"Crisis-Beating Offer: Bread left over is sold the next day at half price," read a sign at a bakery in the Trionfale market near the Vatican.
"For a while our clients have been quietly asking us if we can sell them yesterday's bread to save money," said Cesara Chiappini, owner of the bakery, told Rome's Il Messaggero daily.
"It's above all pensioners who ask us but also young mothers. Instead of paying 2.35 euros ($3), they save 1.17 euros. It's not a lot but then they can go and buy a kilo of vegetables," she said.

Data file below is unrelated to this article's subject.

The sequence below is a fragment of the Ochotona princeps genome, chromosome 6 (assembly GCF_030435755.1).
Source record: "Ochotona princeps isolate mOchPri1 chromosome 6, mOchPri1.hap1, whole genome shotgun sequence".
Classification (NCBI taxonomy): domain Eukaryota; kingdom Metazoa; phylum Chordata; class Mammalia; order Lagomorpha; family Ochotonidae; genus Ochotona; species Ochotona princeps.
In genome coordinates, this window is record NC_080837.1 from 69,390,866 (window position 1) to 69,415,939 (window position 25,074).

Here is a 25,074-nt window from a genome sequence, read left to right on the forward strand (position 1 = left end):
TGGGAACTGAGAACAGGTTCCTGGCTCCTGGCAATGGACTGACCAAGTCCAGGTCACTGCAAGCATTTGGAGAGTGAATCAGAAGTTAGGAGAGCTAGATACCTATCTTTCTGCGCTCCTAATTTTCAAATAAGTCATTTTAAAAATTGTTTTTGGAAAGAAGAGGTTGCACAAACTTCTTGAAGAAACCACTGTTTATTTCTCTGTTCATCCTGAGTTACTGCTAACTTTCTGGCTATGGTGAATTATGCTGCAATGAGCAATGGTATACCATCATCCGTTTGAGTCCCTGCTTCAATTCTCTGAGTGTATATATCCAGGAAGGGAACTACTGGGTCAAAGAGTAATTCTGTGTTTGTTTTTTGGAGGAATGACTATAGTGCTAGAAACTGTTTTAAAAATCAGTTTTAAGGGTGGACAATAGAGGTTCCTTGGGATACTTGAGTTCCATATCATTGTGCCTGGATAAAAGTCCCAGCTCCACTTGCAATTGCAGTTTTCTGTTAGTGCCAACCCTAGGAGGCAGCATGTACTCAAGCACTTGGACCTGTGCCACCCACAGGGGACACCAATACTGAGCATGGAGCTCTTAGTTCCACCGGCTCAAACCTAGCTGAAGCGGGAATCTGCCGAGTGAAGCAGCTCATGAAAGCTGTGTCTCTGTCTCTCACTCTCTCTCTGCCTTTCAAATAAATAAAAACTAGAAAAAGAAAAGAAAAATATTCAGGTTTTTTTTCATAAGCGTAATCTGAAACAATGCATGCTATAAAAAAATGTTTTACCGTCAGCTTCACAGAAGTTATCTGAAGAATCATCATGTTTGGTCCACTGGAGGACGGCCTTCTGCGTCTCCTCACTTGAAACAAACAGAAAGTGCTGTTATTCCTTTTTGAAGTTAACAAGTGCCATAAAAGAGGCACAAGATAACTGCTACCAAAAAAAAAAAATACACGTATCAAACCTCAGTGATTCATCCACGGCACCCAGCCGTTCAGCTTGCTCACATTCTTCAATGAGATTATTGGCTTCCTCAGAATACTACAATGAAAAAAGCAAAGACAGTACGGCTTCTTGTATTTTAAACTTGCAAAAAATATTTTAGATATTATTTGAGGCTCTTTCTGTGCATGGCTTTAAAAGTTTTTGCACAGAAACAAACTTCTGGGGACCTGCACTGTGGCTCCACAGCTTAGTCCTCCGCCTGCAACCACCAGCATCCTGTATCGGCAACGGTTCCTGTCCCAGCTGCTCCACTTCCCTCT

Assopanificatori, the national association of bakeries, said 60 bread shops in Rome shut down last year and production fell by 10 percent -- a sign that Romans are saving on food.
Italy's main farmers' federation Coldiretti said that last year nine percent of Rome's inhabitants were fed by charities.
A recent study by the official data agency Istat revealed that 71 percent of Italians have changed the quantity and quality of the products they buy as a result of the crisis and have cut down on medical visits and analyses.